We drove from there up to Cherokee, North Carolina, where we would be staying while visiting Great Smoky Mountains National Park. We stayed in the Great Smokies Inn about a mile outside the park entrance. It was comfortable, clean and quiet, I’d stay there again! Quiet because there were few other guests. It seems a lot more people were over in Gatlinburg…
Our first trail was…the Appalachian Trail! Okay, a little over 4 miles of it out to Charlie’s Bunion. The AT runs right through the middle of the park and a number of the featured hikes run along various bits. This bit takes you out past Mount Ambler, Mount Kephart, and Masa Knob on the way to the Bunion. Charlie’s, that is. A lot of the trail is through the woods but there are also a number of overlooks just off the trail.
We actually got a bit confused on the trail. We passed a rock outcropping right on the trail that had a beautiful view and we thought, “is that the Bunion?” We knew we weren’t that close to the end of the trail, so we decided it wasn’t. Then we got to the place where the AT goes one way and the Dry Sluice Trail goes another, and we knew we were past it! We turned back and bumped (not literally, mind you!) into a guy who said “I think there’s a side trail up the side of the mountain a little ways back.” So we went back and found what looked like a drainage path up the mountain.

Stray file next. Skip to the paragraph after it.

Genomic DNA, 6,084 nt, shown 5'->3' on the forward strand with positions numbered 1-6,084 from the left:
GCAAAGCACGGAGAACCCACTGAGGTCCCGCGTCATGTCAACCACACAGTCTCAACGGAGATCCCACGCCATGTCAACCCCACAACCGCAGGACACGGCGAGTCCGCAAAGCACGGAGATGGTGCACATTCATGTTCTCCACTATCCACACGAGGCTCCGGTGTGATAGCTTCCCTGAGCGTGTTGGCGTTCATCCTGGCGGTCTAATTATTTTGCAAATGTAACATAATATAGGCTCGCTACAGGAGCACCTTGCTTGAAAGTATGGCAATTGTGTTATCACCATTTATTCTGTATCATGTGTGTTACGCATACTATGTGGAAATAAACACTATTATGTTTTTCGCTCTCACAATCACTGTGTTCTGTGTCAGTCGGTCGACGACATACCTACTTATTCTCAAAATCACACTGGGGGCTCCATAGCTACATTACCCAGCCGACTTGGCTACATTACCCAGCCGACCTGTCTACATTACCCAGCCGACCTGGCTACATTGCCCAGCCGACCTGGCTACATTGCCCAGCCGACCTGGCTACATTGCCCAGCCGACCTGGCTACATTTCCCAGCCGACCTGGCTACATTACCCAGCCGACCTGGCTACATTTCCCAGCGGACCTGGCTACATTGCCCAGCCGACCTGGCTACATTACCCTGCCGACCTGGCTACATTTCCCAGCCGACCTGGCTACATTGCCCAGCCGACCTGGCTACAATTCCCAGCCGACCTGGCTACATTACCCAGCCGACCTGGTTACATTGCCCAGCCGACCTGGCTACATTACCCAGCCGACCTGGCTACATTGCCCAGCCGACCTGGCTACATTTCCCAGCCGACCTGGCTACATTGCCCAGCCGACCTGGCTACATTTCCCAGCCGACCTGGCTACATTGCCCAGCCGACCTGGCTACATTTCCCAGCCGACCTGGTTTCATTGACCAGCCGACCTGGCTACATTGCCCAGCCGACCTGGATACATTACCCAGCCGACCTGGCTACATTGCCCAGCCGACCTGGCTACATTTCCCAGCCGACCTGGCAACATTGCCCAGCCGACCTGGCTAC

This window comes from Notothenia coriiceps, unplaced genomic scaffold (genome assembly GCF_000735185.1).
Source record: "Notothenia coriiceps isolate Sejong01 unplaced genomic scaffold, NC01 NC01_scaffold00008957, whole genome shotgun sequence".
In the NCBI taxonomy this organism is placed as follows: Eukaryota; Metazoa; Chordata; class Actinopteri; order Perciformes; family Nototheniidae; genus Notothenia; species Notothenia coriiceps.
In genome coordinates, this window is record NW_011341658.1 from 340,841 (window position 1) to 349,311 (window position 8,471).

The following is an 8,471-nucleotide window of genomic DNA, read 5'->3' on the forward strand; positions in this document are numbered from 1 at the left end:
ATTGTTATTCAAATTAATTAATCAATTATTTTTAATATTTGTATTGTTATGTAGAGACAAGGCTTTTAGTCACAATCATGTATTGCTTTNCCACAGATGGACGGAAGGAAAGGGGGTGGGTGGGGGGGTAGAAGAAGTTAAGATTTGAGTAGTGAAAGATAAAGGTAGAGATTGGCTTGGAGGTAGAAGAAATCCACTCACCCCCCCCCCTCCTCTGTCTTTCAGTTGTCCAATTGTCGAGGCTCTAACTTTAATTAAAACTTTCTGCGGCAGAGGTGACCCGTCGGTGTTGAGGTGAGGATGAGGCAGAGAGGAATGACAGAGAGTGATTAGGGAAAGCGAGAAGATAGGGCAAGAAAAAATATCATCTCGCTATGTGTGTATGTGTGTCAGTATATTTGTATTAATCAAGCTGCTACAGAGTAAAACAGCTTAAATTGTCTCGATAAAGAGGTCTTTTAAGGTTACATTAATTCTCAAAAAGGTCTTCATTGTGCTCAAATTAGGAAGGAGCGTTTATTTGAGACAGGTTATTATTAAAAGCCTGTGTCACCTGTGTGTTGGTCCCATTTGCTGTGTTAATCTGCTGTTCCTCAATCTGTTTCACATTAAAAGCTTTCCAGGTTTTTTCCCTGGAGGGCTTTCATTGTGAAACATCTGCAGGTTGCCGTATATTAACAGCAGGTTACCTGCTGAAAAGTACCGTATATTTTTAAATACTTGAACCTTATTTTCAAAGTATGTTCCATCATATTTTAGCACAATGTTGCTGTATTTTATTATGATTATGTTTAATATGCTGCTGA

We tried it, following up a not-heavily trafficked trail through re-growing brush and under low branches. It was a bit of a scramble, but at the top we found a large rock outcropping with a great view. We took a rest there, and I did get a shot of Leigh hanging off of a precipice! So we went back the way we came.
Then we drove up to Clingman’s Dome to watch the sunset with 100 or 150 close friends…
After that we took a quick run over to Gatlingburg to see where all the action was. Also to find a Wal-Mart, we were running out of vital supplies (a.k.a. protein bars)! Definitely a lot more people, lights, and traffic on that side of the park.
The next morning, well-stocked, we went for a more difficult trail. “Myrtle Point and Mount LeConte via Alum Cave Trail.” This trail is 13 miles (out & back) and rated “hard” on Alltrails. It’s also pretty popular, we were lucky to get a space in the parking lot! Many were parked along the street.